What initially seemed like a relatively straight forward final vote on a bill to regulate and restrict home-sharing services like Airbnb in D.C. was derailed on Tuesday afternoon after a number of legislators said there remained unanswered questions about how the measure would work and how it would be paid for.
Council Chairman Phil Mendelson, who helped write the bill, delayed the debate and vote on the bill until the Council’s next session on Nov. 13.
A majority of the questions revolved around a relatively technical, albeit expensive interpretation by D.C. Chief Financial Officer Jeffrey Dewitt. In an analysis first completed earlier this month, DeWitt said passing the bill — which would restrict home-sharing to a person’s primary residence and impose a 90-day limit when the owner is not present — would cost D.C. $21 million in annual revenue and could ultimately “eliminate nearly all current short-term rentals.”
DeWitt based his analysis on one simple fact: under D.C.’s current zoning regulations, short-term rentals of less than 30 days at a time are already prohibited or restricted in a majority of the city’s residential areas. Had the new bill’s regulations and enforcement provisions become law, DeWitt said anywhere from 80 to 90 percent of the existing rentals could be deemed illegal and would not be able to host renters. That would mean the city would lose the revenue hosts collect in the form of hotel taxes.
In order to pass the bill, said DeWitt, the Council would have to find $104 million to account for the costs of enforcing the new rules and to make up for all the revenue he estimated the city would lose over the next four years if those short-term rental units cease to exist.
Alternately, the Zoning Commission — which operates independently of the Council — would have to amend its own regulations to permit short-term rentals in residential areas.
Throughout the day on Tuesday, Mendelson tried to have it both ways. He said he would send a letter to the Zoning Commission urging it to act, and insisted that passing the bill would push them to do so. He also agreed to delay the implementation of the bill until October 2019, to give the commission time to act and residents to prepare.
“If we get the Zoning Commission to change the regulations over the next year, then what the CFO is arguing largely goes away,” said Mendelson. “We don’t know how long that will take. To put [the bill] off would be completely irresponsible, because this area is completely unregulated.”
But a number of his colleagues blanched at the prospect of passing a potentially expensive bill with no certainty the Zoning Commission would do its part to address home-sharing. They became even more insistent that a delay was needed when Mendelson proposed a quick fix: pay for the bill using a revenue windfall the city took in over the summer.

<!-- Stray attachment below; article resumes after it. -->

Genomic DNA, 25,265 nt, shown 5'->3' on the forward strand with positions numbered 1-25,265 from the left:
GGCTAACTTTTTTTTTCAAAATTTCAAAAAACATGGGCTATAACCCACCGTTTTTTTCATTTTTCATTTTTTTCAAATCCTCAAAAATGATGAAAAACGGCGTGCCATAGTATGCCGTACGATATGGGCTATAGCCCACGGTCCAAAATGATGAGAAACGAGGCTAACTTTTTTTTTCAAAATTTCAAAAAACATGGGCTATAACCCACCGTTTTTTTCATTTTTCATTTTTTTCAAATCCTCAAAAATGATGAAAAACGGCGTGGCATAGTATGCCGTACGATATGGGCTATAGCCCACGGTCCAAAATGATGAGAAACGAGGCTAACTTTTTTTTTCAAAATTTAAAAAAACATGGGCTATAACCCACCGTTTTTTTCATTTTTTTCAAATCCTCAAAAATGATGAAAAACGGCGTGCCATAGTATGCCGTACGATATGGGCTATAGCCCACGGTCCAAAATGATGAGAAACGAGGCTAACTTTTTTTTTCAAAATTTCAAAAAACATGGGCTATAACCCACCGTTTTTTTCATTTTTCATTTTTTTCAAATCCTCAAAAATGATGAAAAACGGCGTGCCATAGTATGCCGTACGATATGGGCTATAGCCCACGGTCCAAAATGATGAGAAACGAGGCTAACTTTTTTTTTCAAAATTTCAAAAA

“There are a whole mess of very important programs I’d like to see [additional] revenue go to. I don’t feel comfortable with this line,” said Council member Brianne Nadeau (D-Ward 1). “We’ve gotten all the way to the finish line, and this was just dropped on us.”
Sensing the growing dissent over the bill — and coming from legislators who earlier this month unanimously approved the bill on a first vote — Mendelson decided to pull it from Tuesday’s agenda and bump it to November’s session.
“I would rather postpone this matter for two weeks then to go forward with the unreadiness I am sensing here. That may be a way to sort it out and handle members’ uneasiness,” he said.
The delay was a disappointment for community and labor groups who say the growing popularity of home-sharing has come at the expense of affordable housing for long-term residents. But it gave home-sharing services like Airbnb two more weeks to press the Council for regulations they prefer.
In a memo delivered to Council members this week, Chris Lehane, a senior official with Airbnb, said the San Francisco-based company would rather see a 180-day cap on home-sharing when the owner is not present and for the city to set a specific number of secondary homes across the city that could be used solely for short-term rentals. The current bill has a 90-day cap and a prohibition on the use of second homes for home-sharing.
Lehane also delivered a diplomatic threat: If the Council passes its version of the bill, Airbnb would consider taking the issue directly to D.C. voters in 2020 with a ballot measure.
But Mendelson said that he doesn’t expect the heart of the bill to change, though some Council member say they will propose amendments.
“The basics of the bill don’t seem to be at issue, at least with a majority of members,” he said. “Members are concerned that enforcing the current law would cost [$20] million a year, and it’s understandable they would gulp at such a figure.”